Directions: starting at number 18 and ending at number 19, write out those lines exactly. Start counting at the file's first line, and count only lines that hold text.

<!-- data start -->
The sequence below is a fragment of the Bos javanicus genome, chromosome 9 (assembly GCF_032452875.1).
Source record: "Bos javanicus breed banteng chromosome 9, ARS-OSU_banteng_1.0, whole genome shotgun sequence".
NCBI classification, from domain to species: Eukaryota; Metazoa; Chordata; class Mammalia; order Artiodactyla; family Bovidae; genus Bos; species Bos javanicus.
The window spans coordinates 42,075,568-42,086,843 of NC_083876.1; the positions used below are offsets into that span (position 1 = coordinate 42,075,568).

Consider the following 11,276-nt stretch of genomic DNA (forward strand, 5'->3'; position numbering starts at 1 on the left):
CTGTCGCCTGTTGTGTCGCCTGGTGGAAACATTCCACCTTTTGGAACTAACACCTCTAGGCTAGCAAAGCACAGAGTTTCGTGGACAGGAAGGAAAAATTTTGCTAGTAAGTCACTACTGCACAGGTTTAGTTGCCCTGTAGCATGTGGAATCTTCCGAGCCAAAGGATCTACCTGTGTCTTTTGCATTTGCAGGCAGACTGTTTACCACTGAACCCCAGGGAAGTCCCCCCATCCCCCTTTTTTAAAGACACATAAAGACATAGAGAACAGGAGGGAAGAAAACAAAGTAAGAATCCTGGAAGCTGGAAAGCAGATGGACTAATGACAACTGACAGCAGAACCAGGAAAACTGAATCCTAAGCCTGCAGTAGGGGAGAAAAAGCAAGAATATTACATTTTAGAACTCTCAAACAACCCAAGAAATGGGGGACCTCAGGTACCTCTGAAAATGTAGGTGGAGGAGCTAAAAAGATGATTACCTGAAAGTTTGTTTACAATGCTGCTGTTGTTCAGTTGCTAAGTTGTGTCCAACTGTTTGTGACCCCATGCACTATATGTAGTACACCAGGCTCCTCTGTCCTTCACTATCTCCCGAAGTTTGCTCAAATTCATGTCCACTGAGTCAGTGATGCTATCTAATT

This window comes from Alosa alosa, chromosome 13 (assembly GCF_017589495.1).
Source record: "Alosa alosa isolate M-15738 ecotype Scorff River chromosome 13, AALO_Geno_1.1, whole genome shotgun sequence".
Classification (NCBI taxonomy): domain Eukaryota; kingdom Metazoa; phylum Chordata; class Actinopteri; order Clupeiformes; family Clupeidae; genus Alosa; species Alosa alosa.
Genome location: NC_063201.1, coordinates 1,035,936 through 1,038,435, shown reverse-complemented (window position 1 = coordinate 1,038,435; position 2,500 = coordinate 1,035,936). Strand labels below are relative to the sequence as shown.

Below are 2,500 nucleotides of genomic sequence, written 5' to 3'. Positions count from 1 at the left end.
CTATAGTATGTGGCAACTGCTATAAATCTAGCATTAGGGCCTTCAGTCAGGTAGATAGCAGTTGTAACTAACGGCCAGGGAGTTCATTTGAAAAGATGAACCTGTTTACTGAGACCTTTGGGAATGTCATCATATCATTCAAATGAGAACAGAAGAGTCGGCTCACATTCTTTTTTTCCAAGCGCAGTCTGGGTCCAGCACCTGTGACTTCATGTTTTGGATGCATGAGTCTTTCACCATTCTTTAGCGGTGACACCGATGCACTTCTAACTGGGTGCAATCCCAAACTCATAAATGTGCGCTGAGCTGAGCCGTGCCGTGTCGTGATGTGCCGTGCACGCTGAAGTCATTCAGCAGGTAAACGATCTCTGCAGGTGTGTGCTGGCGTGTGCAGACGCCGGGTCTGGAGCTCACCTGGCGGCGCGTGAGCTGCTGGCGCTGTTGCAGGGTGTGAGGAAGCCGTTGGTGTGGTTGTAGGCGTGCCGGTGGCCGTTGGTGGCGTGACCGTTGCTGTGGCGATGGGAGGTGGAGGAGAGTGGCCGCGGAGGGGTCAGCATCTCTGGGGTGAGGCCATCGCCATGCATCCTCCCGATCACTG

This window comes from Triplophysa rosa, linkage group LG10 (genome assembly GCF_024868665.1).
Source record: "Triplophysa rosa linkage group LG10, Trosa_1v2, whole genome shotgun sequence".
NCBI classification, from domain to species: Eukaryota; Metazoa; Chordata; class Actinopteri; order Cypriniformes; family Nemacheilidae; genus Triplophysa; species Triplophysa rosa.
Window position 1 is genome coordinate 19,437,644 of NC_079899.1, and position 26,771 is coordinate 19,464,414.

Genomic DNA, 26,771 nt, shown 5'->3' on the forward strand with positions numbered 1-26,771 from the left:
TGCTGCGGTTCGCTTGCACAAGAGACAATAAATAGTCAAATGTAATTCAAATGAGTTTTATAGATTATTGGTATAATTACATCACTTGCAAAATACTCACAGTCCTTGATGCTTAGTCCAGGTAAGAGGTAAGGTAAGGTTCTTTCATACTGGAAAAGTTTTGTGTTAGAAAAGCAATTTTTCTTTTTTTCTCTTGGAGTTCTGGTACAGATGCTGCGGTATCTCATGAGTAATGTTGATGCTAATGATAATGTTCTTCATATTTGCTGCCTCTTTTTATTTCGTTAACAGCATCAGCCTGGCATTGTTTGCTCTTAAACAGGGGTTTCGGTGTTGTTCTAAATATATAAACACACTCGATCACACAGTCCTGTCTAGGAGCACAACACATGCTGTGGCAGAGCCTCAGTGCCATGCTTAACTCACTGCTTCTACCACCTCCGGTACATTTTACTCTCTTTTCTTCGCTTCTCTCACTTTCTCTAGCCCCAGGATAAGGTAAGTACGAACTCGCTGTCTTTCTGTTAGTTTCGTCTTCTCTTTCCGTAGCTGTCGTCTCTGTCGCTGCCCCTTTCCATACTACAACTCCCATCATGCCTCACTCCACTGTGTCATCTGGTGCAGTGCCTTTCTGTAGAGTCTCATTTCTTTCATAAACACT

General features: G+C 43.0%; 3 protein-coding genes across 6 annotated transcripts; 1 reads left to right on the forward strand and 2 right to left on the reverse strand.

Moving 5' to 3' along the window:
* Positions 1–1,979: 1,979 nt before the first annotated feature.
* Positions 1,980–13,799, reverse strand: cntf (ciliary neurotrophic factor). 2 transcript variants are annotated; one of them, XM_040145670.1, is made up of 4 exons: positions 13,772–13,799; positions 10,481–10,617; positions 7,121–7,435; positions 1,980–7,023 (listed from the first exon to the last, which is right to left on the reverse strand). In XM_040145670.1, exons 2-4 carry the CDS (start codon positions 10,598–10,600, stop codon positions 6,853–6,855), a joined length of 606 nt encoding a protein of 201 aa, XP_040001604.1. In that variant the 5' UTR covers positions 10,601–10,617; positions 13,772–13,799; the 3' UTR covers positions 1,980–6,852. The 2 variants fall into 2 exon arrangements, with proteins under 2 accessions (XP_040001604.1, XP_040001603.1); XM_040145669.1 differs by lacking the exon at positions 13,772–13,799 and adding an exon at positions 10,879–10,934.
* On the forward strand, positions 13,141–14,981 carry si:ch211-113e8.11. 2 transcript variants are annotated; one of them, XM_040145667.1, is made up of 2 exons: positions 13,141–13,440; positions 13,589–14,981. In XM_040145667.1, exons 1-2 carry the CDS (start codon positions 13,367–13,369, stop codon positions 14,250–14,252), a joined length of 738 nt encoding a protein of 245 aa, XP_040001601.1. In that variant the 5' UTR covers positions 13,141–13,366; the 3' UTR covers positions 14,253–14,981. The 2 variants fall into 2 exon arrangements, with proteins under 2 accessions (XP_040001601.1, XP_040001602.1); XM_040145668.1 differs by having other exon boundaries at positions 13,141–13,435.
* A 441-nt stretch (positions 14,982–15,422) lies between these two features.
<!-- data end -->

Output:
TGCTGCGGTTCGCTTGCACAAGAGACAATAAATAGTCAAATGTAATTCAAATGAGTTTTATAGATTATTGGTATAATTACATCACTTGCAAAATACTCACAGTCCTTGATGCTTAGTCCAGGTAAGAGGTAAGGTAAGGTTCTTTCATACTGGAAAAGTTTTGTGTTAGAAAAGCAATTTTTCTTTTTTTCTCTTGGAGTTCTGGTACAGATGCTGCGGTATCTCATGAGTAATGTTGATGCTAATGATAATGTTCTTCATATTTGCTGCCTCTTTTTATTTCGTTAACAGCATCAGCCTGGCATTGTTTGCTCTTAAACAGGGGTTTCGGTGTTGTTCTAAATATATAAACACACTCGATCACACAGTCCTGTCTAGGAGCACAACACATGCTGTGGCAGAGCCTCAGTGCCATGCTTAACTCACTGCTTCTACCACCTCCGGTACATTTTACTCTCTTTTCTTCGCTTCTCTCACTTTCTCTAGCCCCAGGATAAGGTAAGTACGAACTCGCTGTCTTTCTGTTAGTTTCGTCTTCTCTTTCCGTAGCTGTCGTCTCTGTCGCTGCCCCTTTCCATACTACAACTCCCATCATGCCTCACTCCACTGTGTCATCTGGTGCAGTGCCTTTCTGTAGAGTCTCATTTCTTTCATAAACACT

General features: G+C 43.0%; 3 protein-coding genes across 6 annotated transcripts; 1 reads left to right on the forward strand and 2 right to left on the reverse strand.